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WTM 2015: ‘The Warm Embrace Makes Greek Tourism a Leader’, Says Rhodes Hotels Chief

Lindos, Rhodes

Lindos, Rhodes

By Maria Paravantes

WTM 2015 - President of the Rhodes Hotel Association, Vice President of POX Panhellenic Federation of Hoteliers, Andonis Cambourakis, accompanied by a 'Roditissa' in traditional island costume.

WTM 2015 – President of the Rhodes Hotel Association, Vice President of POX – Hellenic Federation of Hoteliers, Andonis Cambourakis, accompanied by a ‘Roditissa’ in traditional island costume.

Why Greece? It’s hospitable, safe, a value for money, offering a quality product at good prices. Why the Greek island of Rhodes? It’s diversity, the sheer variety and caliber of its offerings and the warmth of its people. These in a nutshell, according to Andonis Cambourakis, Vice President of the Hellenic Federation of Hoteliers (POX) and President of the Rhodes Hotel Association, are the reasons to visit Greece and then head to the Dodecanese island of Rhodes.

Speaking to the Greek Travel Pages (GTP) during the World Travel Market (WTM) in London earlier this week, Mr Cambourakis explained that it is primarily the human factor that sets Greece and Rhodes apart as a destination.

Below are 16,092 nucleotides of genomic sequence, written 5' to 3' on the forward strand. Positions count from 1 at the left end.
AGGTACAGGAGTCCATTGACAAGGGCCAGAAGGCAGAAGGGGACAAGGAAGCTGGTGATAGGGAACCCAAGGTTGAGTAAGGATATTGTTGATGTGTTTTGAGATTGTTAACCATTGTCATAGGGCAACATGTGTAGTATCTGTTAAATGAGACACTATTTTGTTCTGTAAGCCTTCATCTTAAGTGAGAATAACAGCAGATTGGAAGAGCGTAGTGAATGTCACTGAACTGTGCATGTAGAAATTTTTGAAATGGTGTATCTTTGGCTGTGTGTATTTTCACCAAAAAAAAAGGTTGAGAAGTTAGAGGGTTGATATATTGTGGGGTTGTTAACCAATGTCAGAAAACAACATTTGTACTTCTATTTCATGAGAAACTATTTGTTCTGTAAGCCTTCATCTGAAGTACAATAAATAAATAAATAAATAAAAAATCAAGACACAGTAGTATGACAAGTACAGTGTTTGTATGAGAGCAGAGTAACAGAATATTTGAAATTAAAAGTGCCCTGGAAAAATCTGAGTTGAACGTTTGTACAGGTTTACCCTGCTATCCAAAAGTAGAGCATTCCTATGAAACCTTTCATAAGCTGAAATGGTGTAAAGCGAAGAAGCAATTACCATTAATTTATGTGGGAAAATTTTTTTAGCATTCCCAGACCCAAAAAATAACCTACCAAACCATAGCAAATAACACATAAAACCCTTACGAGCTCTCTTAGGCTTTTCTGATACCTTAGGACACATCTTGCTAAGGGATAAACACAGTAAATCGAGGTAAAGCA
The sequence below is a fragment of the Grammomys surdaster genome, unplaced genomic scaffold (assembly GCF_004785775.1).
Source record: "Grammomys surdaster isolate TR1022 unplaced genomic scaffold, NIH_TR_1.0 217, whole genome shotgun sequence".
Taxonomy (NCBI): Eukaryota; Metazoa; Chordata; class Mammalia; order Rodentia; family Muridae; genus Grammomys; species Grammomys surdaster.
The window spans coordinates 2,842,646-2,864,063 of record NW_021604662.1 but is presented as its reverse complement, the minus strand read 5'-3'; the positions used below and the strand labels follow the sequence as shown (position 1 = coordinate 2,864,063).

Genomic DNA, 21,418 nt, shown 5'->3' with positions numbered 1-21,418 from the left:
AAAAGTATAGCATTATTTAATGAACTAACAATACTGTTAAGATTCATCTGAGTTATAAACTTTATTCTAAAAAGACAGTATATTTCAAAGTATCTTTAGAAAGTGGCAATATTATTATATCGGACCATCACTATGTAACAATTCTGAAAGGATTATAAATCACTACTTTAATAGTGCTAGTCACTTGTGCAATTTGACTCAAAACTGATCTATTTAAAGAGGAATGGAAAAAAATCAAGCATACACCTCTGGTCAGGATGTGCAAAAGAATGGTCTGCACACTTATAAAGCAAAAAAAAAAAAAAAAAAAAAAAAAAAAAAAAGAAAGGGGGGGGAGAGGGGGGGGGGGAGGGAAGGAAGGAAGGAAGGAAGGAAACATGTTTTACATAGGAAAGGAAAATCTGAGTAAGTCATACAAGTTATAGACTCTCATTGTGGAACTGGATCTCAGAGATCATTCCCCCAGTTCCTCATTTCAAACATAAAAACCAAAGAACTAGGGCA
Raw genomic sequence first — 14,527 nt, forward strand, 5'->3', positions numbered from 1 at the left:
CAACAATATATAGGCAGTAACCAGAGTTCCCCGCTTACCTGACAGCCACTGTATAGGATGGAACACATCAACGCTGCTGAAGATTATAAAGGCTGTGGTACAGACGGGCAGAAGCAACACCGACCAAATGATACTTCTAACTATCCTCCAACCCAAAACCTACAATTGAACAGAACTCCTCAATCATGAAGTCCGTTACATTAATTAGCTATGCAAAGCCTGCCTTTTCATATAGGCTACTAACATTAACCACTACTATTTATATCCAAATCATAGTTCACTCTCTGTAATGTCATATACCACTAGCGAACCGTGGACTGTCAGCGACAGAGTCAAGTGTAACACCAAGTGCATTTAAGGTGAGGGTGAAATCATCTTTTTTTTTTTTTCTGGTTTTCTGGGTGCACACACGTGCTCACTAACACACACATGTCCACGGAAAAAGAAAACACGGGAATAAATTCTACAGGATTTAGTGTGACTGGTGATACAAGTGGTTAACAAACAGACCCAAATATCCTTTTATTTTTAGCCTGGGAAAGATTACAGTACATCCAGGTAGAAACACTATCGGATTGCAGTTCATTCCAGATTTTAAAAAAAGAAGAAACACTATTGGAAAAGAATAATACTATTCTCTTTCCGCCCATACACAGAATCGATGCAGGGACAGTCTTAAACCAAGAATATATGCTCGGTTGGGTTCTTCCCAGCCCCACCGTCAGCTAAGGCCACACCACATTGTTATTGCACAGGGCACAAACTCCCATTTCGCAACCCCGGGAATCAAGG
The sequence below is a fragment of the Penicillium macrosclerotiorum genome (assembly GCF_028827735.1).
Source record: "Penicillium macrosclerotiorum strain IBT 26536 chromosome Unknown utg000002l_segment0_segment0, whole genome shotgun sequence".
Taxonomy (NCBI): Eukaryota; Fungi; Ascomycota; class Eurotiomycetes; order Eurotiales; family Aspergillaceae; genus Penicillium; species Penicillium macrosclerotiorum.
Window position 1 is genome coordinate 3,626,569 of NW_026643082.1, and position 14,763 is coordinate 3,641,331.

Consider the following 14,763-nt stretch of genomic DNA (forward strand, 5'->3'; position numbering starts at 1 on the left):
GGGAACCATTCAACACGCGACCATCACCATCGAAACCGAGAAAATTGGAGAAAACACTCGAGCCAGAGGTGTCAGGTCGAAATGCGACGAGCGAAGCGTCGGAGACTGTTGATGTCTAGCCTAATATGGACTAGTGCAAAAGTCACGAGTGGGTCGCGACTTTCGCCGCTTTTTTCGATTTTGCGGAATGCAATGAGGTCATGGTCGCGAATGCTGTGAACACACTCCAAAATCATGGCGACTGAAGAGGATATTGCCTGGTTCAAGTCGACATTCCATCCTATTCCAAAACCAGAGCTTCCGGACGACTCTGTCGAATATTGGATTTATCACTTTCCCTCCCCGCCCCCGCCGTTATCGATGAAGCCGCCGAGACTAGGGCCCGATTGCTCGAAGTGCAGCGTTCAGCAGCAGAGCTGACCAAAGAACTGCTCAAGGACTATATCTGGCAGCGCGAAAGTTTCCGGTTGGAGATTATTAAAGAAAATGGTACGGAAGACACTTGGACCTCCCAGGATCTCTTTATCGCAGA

“Greek accommodation has achieved high levels of quality and what sets it apart from other destinations is its exuberant Greek hoteliers. Greek tourism is based on the Greek hotelier and the high quality of services offered together with an unbeatable feeling of hospitality,” he explains.

“You could say it’s a warm Greek embrace with a European quality.”

“Hotels in Greece are not and will not be isolated in certain parts of town away from the rest of society, their doors are open to the community and thus the visitor is made part of that community,” he adds.

Despite the positive figures for 2015, Mr Cambourakis does not mince his words: “Greek tourism has indeed achieved impressive figures but this is not enough, we cannot and should not rest on our laurels. We must focus on setting goals for 2016 and 2017, which are expected to be very difficult due to circumstances outside Greece and having nothing to do with what tourism is all about: tranquility.”

“Our goal should be to return to ‘normalcy’ after the refugee crisis and the financial turmoil that gave Greece and Greek hospitality an image it did not deserve,” Mr Cambourakis adds.

Describing the recent VAT hike in accommodation as a “tragic development”, Mr Cambourakis explains it will hinder the “smooth operation of our businesses”, and adds that the state must instead offer hoteliers incentives so that they can keep up with the growing demands of the market and maintain the high level of quality services and infrastructure achieved in the previous years.

“In this way, they can honor the visitor and prove that his preference and decision to visit Greece was well made and worth it.”


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